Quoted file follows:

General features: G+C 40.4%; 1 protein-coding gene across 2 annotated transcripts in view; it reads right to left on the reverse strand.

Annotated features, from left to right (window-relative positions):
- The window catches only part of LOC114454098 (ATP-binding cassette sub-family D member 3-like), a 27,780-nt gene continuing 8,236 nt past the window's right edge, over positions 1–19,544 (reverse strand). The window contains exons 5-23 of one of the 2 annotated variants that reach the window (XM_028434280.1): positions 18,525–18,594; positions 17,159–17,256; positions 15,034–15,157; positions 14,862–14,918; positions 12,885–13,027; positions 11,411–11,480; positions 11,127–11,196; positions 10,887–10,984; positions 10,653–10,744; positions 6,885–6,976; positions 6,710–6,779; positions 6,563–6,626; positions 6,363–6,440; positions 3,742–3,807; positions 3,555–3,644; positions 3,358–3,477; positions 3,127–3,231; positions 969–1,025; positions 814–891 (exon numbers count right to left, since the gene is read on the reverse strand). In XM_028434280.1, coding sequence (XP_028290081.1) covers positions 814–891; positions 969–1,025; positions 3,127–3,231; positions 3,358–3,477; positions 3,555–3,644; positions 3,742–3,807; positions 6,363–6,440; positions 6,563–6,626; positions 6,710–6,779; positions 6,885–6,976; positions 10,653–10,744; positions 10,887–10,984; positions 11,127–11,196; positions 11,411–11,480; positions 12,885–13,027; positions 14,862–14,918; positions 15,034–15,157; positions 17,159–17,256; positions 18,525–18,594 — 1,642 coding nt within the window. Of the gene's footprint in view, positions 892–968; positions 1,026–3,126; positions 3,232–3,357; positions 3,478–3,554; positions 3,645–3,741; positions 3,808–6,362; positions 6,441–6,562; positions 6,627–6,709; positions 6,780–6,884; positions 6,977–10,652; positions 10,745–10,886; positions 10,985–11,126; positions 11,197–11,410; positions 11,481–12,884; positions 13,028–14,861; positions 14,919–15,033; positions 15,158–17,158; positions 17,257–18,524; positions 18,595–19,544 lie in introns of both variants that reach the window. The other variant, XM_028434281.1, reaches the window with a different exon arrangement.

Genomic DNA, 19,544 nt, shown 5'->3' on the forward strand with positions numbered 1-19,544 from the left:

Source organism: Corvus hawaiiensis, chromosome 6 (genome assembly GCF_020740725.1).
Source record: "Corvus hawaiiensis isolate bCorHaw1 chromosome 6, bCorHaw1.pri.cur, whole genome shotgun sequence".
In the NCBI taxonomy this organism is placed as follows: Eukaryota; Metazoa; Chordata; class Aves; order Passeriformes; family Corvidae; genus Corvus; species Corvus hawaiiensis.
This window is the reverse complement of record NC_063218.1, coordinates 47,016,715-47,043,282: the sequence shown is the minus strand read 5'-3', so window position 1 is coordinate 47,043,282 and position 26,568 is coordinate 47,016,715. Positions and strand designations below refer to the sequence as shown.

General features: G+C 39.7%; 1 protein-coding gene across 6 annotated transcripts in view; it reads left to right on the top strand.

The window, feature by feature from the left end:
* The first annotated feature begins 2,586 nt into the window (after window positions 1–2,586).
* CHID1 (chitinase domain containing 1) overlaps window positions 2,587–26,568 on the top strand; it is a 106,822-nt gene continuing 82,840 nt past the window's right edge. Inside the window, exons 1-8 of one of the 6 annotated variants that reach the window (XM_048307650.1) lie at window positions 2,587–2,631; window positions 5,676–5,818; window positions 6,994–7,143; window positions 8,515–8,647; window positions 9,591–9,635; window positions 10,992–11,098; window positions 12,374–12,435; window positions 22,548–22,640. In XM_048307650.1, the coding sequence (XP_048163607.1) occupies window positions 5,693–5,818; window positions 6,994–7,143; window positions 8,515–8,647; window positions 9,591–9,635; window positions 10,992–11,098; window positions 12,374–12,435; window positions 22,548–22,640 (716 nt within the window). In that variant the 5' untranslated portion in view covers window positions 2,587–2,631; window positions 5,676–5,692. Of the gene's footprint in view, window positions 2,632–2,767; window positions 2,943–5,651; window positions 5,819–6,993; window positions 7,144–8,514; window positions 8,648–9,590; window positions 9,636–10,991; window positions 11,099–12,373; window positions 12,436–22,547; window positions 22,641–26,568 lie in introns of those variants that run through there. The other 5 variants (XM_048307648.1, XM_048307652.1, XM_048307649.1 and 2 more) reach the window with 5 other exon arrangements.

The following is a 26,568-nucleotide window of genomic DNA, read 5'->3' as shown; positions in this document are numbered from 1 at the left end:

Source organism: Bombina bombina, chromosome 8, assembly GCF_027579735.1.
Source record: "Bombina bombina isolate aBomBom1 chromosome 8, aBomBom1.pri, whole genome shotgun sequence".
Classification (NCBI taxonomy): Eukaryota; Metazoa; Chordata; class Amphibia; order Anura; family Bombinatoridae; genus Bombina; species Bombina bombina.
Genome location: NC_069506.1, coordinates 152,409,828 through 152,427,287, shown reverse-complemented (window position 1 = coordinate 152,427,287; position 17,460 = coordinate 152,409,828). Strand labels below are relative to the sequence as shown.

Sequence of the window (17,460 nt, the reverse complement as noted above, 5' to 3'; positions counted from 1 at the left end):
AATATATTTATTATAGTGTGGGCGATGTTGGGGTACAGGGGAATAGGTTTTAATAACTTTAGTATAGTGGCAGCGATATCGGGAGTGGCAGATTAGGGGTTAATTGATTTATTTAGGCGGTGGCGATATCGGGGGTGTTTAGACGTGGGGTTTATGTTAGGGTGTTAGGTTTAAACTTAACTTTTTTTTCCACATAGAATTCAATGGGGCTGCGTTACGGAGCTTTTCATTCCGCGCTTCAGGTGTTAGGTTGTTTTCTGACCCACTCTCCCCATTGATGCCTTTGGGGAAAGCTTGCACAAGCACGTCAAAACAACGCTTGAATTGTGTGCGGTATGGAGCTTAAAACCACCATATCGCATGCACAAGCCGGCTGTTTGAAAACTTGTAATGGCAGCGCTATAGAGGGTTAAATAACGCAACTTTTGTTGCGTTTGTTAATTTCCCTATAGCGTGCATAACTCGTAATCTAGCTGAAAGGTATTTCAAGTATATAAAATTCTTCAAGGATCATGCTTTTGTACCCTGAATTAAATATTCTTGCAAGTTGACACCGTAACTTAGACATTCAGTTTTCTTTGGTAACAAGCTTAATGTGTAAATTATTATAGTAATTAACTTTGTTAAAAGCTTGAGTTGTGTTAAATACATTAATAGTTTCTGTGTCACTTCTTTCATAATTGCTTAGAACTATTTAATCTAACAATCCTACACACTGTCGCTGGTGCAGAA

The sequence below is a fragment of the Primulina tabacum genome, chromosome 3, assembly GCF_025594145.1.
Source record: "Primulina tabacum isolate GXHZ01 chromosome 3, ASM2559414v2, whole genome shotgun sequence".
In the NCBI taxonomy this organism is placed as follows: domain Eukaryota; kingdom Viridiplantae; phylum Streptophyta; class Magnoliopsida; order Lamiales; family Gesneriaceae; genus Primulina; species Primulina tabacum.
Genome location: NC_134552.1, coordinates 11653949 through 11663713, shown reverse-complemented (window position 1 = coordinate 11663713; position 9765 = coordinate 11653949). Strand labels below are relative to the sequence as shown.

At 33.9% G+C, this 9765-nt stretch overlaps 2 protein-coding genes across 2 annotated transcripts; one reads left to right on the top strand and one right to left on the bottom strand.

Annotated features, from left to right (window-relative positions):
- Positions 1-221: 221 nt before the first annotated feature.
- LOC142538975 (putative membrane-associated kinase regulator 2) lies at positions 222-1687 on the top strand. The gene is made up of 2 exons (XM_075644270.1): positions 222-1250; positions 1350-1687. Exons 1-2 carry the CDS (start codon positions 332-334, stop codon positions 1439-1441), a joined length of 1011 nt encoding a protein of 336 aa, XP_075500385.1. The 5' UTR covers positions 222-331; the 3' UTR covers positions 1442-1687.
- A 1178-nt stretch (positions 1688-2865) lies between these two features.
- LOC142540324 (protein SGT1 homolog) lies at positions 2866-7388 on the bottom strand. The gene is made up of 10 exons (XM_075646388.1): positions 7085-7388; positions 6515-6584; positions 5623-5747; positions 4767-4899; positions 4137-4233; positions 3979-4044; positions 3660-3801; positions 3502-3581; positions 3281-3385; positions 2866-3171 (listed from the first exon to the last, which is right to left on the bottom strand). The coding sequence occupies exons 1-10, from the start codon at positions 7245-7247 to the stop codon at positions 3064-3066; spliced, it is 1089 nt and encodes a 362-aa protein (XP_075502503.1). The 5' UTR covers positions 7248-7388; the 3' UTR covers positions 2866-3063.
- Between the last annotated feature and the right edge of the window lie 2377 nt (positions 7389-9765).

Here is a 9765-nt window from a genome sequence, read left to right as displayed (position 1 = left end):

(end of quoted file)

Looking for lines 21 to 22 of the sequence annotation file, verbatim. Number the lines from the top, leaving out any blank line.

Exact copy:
Source record: "Primulina tabacum isolate GXHZ01 chromosome 3, ASM2559414v2, whole genome shotgun sequence".
In the NCBI taxonomy this organism is placed as follows: domain Eukaryota; kingdom Viridiplantae; phylum Streptophyta; class Magnoliopsida; order Lamiales; family Gesneriaceae; genus Primulina; species Primulina tabacum.